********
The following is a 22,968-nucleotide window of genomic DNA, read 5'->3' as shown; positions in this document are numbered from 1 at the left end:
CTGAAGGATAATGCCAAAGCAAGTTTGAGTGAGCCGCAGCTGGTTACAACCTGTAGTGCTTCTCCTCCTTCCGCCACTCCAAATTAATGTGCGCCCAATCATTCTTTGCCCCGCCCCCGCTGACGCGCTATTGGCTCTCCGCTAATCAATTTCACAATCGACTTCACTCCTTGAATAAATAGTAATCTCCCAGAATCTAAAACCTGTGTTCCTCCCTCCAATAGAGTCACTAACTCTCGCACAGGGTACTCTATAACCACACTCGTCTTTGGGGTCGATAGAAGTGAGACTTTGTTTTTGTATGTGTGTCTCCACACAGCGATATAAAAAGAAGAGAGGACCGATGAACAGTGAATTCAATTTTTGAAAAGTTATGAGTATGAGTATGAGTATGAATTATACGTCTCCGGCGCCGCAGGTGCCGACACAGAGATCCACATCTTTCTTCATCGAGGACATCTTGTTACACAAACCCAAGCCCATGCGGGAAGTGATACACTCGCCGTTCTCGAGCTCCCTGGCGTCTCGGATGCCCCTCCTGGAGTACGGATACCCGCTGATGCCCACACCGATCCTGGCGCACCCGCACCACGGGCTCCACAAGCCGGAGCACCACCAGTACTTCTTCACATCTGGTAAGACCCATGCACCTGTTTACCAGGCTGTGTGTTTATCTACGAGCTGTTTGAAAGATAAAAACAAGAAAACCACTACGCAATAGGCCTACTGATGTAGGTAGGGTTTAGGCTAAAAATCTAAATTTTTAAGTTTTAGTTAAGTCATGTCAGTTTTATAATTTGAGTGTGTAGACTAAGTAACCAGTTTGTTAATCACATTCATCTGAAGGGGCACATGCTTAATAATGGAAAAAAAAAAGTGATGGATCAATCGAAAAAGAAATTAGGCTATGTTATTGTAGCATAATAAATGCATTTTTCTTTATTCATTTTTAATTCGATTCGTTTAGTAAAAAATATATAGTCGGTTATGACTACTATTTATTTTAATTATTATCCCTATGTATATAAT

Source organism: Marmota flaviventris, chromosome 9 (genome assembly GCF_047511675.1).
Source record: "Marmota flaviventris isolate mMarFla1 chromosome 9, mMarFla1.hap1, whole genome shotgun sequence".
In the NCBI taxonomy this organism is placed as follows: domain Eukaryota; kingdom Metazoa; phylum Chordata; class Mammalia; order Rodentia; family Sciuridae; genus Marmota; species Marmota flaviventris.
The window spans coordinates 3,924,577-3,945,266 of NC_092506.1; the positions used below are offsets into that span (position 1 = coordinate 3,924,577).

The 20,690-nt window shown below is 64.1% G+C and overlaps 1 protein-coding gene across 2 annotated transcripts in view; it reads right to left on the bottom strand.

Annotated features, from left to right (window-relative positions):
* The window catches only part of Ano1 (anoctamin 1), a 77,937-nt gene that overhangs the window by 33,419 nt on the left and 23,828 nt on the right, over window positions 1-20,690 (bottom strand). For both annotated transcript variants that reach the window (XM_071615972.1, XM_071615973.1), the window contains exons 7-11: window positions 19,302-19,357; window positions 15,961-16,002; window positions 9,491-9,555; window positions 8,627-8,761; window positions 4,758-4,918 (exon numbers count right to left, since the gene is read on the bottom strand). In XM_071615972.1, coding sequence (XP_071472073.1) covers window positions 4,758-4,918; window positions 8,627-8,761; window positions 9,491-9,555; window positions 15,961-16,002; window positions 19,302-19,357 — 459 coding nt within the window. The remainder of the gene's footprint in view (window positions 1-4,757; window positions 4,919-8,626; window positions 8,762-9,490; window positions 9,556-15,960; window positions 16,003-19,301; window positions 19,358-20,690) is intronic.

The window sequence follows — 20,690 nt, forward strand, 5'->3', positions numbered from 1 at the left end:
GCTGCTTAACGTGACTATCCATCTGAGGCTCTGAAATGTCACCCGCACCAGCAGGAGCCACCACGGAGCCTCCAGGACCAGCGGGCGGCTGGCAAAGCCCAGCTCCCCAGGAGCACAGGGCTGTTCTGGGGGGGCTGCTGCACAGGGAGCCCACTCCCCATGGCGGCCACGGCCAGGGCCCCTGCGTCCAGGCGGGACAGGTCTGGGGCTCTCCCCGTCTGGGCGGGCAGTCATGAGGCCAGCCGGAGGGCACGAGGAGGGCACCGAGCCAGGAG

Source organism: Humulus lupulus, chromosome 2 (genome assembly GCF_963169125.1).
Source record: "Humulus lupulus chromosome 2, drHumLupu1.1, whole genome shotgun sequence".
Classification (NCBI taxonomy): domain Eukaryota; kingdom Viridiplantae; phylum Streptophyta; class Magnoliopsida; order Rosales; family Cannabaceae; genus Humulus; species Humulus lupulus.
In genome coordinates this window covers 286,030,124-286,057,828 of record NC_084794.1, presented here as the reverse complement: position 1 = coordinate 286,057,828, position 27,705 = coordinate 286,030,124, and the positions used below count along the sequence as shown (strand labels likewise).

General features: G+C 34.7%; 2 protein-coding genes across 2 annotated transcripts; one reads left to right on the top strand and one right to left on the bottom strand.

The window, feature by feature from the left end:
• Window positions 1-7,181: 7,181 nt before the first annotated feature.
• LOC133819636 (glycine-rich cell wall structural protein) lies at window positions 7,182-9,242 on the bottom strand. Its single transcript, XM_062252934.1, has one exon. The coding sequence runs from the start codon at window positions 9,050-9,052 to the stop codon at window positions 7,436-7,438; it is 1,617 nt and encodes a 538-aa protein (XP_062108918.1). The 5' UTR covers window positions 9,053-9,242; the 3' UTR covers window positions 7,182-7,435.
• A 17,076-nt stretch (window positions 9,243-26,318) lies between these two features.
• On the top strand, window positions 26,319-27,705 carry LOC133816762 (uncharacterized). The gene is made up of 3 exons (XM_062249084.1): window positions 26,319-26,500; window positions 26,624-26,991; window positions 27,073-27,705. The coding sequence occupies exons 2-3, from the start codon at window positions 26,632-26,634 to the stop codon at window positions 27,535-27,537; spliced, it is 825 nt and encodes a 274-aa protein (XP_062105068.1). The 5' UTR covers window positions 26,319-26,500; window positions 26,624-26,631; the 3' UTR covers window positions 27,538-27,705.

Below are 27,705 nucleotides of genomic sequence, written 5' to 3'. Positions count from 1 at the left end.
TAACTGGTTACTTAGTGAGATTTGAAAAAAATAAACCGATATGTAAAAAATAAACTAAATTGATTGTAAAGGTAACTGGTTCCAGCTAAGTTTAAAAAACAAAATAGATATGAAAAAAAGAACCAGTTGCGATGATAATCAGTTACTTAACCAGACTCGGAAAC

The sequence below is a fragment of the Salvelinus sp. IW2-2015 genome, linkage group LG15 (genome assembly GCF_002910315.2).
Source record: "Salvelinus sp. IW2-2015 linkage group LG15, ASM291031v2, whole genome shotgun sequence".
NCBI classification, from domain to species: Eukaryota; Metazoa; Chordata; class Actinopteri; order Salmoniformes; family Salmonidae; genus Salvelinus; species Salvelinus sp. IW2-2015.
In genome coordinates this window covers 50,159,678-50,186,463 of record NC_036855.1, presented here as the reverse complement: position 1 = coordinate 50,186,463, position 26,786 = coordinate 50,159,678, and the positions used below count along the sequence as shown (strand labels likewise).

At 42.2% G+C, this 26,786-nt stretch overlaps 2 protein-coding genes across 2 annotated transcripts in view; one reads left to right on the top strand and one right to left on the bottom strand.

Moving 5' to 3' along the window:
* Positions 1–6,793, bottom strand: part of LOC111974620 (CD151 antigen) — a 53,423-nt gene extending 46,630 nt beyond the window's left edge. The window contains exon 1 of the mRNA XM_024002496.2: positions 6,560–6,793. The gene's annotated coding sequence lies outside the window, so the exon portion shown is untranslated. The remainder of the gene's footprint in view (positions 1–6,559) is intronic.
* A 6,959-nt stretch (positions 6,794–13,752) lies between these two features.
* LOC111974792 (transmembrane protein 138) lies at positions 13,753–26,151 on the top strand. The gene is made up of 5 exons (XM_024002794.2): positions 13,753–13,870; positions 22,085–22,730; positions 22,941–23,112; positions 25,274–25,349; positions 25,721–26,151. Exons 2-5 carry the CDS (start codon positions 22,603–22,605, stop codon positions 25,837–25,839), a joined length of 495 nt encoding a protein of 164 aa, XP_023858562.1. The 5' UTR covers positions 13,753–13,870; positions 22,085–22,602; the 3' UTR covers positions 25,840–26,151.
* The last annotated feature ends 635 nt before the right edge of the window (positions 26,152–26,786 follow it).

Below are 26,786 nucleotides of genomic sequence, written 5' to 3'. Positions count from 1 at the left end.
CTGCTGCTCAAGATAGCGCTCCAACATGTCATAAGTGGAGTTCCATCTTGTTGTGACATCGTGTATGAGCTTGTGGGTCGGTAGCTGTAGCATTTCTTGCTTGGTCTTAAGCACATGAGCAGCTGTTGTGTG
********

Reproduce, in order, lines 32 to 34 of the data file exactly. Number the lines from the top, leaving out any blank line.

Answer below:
* LOC111974792 (transmembrane protein 138) lies at positions 13,753–26,151 on the top strand. The gene is made up of 5 exons (XM_024002794.2): positions 13,753–13,870; positions 22,085–22,730; positions 22,941–23,112; positions 25,274–25,349; positions 25,721–26,151. Exons 2-5 carry the CDS (start codon positions 22,603–22,605, stop codon positions 25,837–25,839), a joined length of 495 nt encoding a protein of 164 aa, XP_023858562.1. The 5' UTR covers positions 13,753–13,870; positions 22,085–22,602; the 3' UTR covers positions 25,840–26,151.
* The last annotated feature ends 635 nt before the right edge of the window (positions 26,152–26,786 follow it).

Below are 26,786 nucleotides of genomic sequence, written 5' to 3'. Positions count from 1 at the left end.